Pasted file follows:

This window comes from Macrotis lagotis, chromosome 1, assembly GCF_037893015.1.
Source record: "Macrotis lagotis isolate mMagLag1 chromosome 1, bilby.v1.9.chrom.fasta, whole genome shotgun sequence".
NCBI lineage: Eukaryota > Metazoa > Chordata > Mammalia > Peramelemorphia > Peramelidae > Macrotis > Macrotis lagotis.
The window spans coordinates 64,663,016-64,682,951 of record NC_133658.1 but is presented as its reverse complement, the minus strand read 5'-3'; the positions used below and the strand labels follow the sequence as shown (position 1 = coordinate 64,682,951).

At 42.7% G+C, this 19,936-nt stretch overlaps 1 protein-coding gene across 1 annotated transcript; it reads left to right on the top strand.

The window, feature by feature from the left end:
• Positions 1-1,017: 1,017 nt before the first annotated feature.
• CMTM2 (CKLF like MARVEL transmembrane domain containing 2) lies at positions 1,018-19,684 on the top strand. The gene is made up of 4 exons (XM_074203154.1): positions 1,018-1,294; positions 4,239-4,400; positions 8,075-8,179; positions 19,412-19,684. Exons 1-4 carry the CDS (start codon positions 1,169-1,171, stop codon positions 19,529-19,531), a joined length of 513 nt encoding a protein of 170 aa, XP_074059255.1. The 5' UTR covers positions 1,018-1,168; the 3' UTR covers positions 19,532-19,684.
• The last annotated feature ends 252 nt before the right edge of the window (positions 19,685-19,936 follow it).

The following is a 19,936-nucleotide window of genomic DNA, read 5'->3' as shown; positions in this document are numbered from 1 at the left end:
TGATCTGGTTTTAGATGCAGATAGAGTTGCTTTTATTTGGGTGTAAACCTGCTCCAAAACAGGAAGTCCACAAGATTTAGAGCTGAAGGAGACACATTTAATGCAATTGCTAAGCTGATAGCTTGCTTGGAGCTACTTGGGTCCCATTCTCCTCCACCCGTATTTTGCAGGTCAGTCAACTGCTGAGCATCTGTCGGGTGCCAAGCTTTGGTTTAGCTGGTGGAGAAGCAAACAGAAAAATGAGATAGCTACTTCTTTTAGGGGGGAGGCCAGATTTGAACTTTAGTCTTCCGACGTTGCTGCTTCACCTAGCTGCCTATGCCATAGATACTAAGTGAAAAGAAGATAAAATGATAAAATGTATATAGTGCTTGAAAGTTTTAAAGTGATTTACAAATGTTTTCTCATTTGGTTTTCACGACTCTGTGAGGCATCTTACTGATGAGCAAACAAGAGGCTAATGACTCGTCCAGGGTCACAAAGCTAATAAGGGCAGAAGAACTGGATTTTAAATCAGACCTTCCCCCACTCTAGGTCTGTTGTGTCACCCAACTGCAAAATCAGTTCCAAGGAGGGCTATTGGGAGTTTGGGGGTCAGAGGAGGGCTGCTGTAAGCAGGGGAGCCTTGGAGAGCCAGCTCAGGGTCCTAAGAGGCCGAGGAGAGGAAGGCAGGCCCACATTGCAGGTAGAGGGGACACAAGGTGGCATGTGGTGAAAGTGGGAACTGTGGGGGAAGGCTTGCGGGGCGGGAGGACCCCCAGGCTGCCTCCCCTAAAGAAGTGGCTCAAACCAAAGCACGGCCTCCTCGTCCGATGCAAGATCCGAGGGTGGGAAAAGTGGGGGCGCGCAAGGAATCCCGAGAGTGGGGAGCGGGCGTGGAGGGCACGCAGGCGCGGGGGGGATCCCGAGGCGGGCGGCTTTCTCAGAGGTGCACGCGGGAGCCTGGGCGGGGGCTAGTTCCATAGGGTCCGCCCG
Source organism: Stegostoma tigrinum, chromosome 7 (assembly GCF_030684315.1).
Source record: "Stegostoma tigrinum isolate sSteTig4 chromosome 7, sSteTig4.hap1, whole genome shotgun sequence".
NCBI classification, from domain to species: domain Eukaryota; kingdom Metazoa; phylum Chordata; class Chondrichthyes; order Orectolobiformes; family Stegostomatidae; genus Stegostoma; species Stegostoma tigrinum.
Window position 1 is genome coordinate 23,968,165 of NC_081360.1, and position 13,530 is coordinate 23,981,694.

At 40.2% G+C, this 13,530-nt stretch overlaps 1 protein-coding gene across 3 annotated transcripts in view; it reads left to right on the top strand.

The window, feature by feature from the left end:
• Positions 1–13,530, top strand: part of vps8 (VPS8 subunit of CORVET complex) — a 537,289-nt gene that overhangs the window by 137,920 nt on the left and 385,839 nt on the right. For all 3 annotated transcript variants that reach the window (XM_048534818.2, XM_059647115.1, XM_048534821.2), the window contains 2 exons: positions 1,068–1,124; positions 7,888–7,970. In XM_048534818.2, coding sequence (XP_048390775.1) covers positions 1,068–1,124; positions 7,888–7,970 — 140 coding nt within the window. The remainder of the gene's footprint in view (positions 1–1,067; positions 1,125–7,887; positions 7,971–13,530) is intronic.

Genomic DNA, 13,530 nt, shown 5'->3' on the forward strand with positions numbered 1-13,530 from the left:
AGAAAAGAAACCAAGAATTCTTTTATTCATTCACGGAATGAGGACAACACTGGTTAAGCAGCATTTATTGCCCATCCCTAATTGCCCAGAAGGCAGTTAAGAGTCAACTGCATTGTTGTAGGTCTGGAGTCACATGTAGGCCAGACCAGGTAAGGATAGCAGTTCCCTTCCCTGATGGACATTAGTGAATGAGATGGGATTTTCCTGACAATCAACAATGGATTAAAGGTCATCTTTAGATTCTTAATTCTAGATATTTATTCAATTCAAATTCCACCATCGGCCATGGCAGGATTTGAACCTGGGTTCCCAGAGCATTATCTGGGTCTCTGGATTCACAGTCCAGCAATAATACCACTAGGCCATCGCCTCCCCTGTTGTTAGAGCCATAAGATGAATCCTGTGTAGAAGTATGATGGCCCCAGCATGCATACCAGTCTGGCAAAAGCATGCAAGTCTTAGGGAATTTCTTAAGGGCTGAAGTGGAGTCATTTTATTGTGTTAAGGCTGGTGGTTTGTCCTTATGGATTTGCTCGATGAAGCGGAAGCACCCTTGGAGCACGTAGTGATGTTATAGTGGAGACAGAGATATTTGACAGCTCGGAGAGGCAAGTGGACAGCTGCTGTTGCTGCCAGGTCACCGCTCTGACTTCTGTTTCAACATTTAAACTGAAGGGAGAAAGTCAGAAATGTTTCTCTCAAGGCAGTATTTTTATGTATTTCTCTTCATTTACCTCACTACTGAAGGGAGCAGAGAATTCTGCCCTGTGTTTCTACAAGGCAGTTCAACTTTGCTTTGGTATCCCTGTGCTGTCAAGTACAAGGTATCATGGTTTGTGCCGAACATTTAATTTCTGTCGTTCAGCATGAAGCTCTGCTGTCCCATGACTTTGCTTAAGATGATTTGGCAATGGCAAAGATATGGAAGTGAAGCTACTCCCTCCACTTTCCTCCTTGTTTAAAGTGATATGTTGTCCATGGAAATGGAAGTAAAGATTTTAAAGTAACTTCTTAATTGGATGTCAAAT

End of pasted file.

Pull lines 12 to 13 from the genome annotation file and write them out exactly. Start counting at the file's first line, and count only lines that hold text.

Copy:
Source organism: Stegostoma tigrinum, chromosome 7 (assembly GCF_030684315.1).
Source record: "Stegostoma tigrinum isolate sSteTig4 chromosome 7, sSteTig4.hap1, whole genome shotgun sequence".